The Diocese of Rochester has issued the following statement on end-of-life issues:
On March 20, 2004, Pope John Paul II commented on the care and treatment of a very particular group of medical patients. Commonly referred to as living in a persistent or permanent “vegetative state,” such people suffer from very low levels of neurological functioning. In his statement, Pope John Paul II said, “‚Ä¶the administration of water and food, even when provided by artificial means, always represents a natural means of preserving life, not a medical act. Its use, furthermore, should be considered, in principle, ordinary and proportionate, and as such morally obligatory‚Ä¶”
This statement has generated considerable discussion among moral theologians, leaders of Catholic health care institutions, medical practitioners and individuals. Some have asked about the relation of Pope John Paul’s statement to the strong moral consensus that has emerged over the past 50 years regarding the refusal of treatments which are not likely to benefit or assist in the recovery of medical patients. This moral consensus is expressed in a statement of the Catechism of the Catholic Church, “Discontinuing of medical procedures that are burdensome, dangerous, extraordinary, or disproportionate to the expected outcome can be legitimate; it is the refusal of ‘overzealous’ treatment (2278).”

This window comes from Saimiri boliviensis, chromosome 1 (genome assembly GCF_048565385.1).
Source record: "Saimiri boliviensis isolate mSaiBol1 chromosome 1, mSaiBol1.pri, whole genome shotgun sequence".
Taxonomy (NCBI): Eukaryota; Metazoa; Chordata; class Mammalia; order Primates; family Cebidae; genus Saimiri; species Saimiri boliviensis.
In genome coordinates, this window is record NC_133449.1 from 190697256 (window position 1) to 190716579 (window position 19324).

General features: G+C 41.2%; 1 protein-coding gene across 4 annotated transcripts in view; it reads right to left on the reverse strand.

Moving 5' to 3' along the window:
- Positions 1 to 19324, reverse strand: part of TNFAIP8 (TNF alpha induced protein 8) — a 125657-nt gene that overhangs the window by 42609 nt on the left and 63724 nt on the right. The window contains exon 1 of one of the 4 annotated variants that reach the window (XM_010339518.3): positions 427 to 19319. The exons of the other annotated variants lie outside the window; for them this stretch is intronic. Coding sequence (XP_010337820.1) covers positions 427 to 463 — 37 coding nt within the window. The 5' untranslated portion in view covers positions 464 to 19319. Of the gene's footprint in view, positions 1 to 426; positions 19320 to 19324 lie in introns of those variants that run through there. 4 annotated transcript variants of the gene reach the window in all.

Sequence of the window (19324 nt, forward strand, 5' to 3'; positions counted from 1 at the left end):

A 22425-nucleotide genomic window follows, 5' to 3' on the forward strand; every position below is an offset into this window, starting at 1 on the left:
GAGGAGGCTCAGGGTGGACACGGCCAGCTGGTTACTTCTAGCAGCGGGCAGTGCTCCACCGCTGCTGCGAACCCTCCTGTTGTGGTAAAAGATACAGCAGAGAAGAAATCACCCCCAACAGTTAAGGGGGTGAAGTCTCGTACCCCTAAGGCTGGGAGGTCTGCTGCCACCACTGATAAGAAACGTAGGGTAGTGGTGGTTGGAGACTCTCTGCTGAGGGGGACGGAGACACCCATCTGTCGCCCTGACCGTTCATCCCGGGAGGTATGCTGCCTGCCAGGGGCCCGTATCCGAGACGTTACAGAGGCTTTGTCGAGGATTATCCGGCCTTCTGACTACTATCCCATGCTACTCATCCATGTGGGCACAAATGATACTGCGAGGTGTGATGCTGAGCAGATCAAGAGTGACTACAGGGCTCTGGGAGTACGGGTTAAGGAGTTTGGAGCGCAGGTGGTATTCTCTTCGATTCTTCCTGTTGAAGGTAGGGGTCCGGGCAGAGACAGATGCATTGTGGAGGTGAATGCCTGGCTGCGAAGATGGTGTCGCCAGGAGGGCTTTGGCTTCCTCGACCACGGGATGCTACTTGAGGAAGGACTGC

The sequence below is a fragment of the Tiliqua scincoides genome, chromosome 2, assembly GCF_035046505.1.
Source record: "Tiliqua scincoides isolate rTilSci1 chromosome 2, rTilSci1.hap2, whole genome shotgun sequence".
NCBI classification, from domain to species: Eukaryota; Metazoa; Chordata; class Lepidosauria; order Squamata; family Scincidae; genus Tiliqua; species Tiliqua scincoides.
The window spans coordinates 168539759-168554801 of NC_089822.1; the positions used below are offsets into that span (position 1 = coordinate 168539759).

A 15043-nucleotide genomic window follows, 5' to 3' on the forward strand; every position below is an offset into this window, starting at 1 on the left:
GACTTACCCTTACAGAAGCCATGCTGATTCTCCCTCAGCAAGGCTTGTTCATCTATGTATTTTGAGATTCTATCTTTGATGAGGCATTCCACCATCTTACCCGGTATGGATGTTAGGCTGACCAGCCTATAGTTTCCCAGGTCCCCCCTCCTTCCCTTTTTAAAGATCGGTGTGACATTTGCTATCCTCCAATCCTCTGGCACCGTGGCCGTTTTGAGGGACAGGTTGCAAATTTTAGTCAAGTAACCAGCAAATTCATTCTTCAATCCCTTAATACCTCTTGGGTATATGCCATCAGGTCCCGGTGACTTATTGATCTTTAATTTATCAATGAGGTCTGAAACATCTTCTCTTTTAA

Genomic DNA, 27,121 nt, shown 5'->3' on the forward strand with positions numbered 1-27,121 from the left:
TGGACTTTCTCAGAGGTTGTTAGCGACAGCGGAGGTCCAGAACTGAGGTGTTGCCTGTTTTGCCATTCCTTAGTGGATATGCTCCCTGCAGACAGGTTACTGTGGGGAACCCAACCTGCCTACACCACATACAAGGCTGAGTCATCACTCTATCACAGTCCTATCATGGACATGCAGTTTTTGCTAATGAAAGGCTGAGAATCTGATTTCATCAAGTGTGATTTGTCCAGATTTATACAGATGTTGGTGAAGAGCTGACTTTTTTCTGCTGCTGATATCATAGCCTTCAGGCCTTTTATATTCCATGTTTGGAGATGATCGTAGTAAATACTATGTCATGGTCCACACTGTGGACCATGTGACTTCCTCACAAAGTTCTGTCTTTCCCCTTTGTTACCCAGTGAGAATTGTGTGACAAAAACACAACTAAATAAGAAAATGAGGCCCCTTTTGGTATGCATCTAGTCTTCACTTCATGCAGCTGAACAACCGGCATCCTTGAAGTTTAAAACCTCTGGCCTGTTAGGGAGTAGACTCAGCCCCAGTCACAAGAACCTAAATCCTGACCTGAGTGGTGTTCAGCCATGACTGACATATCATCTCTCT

In understanding the recent statement by Pope John Paul II it is important to note that he refers only to a limited category of patients: those patients living in a PVS who do not also suffer from medical conditions likely to result in their imminent death. His remarks do not refer to individuals, medically competent or not, who may face decisions involving the refusal of treatments which are not likely to result in benefit or healing for them.
The statement by Pope John Paul II was issued “in principle” and does not offer a medical directive about the care of any individual patient.
Catholic health care institutions in the United States will continue to honor the Ethical and Religious Directives for Catholic Health Care Services, Fourth Edition issued by the NCCB/USCC, June 15, 2001 as the meaning and implications of the Pope’s statement are further discerned in the months ahead.